Update 8:22:

NY Times has Roby 19,651 (67.2%) and Bright 9,599 (32.8%)

Update 8:15:

Update 7:48:

Marshall party enjoying the MLB All-Star Game

Update 7:40:

Update 7:25:

Per Montgomery Advertiser:
Lt. Gov race is a tight one.
Ainsworth: 105
Cavanaugh: 104

AG race also close early on.
Marshall: 125
King: 93

AG Commissioner close early.
Pate: 108
Dial: 96

NY Times shows big lead early for Roby in House District 2:
Roby: 261
Bright: 101

Update 7:00:

Polls are closed. Now we wait as results come in.

Update 6:50 p.m.:

Listen Live: Yellowhammer’s Jeff Poor and Dale Jackson on with Mobile FM Talk 106.5’s Sean Sullivan 8-10 p.m. at fmtalk1065.com.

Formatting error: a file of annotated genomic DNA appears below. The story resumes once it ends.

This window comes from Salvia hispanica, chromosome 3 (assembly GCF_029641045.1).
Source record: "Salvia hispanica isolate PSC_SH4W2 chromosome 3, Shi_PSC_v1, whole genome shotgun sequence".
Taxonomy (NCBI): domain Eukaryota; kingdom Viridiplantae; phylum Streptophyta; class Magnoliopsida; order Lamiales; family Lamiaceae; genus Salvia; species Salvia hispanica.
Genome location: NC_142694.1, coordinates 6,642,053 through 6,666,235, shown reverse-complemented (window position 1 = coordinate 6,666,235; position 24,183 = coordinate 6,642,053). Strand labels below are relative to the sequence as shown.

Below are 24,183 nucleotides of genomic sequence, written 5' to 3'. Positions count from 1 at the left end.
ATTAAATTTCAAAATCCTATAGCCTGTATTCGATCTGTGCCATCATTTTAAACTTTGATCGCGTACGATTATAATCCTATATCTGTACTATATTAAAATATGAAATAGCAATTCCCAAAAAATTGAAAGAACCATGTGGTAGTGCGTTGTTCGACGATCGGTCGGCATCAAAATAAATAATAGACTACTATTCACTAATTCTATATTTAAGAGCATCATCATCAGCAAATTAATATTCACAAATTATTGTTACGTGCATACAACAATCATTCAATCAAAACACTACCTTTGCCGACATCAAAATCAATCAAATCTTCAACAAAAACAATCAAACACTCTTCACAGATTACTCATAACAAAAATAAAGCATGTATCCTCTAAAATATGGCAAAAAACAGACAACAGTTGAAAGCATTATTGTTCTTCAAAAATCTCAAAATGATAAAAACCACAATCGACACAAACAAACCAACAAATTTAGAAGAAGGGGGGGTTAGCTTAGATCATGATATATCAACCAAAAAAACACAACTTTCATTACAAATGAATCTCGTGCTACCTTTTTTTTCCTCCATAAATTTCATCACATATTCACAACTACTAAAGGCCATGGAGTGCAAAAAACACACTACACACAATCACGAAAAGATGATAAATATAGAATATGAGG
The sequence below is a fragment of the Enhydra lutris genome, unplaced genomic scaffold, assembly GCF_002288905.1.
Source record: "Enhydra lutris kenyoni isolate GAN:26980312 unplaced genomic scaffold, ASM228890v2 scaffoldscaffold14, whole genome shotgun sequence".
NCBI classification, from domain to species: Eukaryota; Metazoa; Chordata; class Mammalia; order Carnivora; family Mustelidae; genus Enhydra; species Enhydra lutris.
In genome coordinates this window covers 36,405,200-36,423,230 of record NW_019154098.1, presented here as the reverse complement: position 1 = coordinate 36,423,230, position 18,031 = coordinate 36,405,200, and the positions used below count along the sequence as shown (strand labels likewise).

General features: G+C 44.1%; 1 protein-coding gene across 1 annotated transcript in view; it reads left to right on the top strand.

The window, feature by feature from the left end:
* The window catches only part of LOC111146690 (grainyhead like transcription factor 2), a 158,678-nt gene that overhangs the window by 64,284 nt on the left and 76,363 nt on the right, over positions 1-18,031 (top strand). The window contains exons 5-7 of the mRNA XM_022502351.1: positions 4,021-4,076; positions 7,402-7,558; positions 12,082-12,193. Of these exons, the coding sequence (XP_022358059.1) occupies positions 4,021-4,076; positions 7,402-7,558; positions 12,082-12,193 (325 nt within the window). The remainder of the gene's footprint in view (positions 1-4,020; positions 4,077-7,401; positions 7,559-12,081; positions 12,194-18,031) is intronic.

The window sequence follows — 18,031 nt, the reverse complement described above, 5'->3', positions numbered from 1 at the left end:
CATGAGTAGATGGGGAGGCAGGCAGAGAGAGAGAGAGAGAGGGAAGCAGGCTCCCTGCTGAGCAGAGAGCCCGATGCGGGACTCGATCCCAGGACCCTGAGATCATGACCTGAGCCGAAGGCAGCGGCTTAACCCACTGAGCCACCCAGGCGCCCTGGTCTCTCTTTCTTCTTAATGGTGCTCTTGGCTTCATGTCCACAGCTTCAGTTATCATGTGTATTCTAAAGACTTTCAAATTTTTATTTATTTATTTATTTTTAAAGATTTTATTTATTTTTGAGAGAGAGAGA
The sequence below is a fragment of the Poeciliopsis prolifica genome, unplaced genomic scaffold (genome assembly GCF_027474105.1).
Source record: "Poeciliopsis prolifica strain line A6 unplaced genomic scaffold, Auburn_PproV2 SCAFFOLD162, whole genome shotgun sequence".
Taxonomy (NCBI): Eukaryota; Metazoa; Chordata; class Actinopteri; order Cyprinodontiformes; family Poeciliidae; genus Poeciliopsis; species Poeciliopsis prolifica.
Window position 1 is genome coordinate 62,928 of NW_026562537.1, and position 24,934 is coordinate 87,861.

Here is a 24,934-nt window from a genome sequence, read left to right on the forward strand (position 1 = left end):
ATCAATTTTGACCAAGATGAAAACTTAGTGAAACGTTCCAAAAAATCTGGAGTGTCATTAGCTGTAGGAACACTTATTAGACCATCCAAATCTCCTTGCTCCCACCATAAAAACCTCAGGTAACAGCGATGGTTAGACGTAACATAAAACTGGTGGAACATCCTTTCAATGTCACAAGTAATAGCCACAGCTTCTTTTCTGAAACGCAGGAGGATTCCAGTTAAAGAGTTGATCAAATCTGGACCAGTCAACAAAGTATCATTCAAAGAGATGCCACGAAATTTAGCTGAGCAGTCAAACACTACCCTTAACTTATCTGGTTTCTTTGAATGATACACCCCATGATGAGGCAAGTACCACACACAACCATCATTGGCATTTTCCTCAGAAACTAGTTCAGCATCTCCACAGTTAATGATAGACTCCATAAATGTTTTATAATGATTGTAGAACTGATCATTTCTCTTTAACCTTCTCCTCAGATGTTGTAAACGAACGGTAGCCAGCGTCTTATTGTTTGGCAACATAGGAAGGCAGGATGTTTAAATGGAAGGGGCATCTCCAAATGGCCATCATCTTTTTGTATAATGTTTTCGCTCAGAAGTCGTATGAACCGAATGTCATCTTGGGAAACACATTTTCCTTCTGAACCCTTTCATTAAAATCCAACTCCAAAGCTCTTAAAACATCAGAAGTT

Preview stories:

Five things to watch for on Runoff Election Night
The anatomy of races for attorney general and House District 2: What a win might mean
Here are the Alabama candidates who won the money race ahead of runoff

11 hours ago

Republicans don’t have to oppose Trump because he refuses to admit Russia meddled and wanted him to win

Russia meddled in the 2016 election and President Trump’s Director of National Intelligence acknowledges it. Russia wanted Trump to win, Russian President Vladimir Putin even admitted it. This does not mean there was collusion, it does not mean the election was stolen, and it doesn’t mean you have to support Hillary Clinton in 2020 or Democrats in 2018. It also doesn’t mean I, nor anyone else, has to second guess our reasoning for voting for Trump in 2016.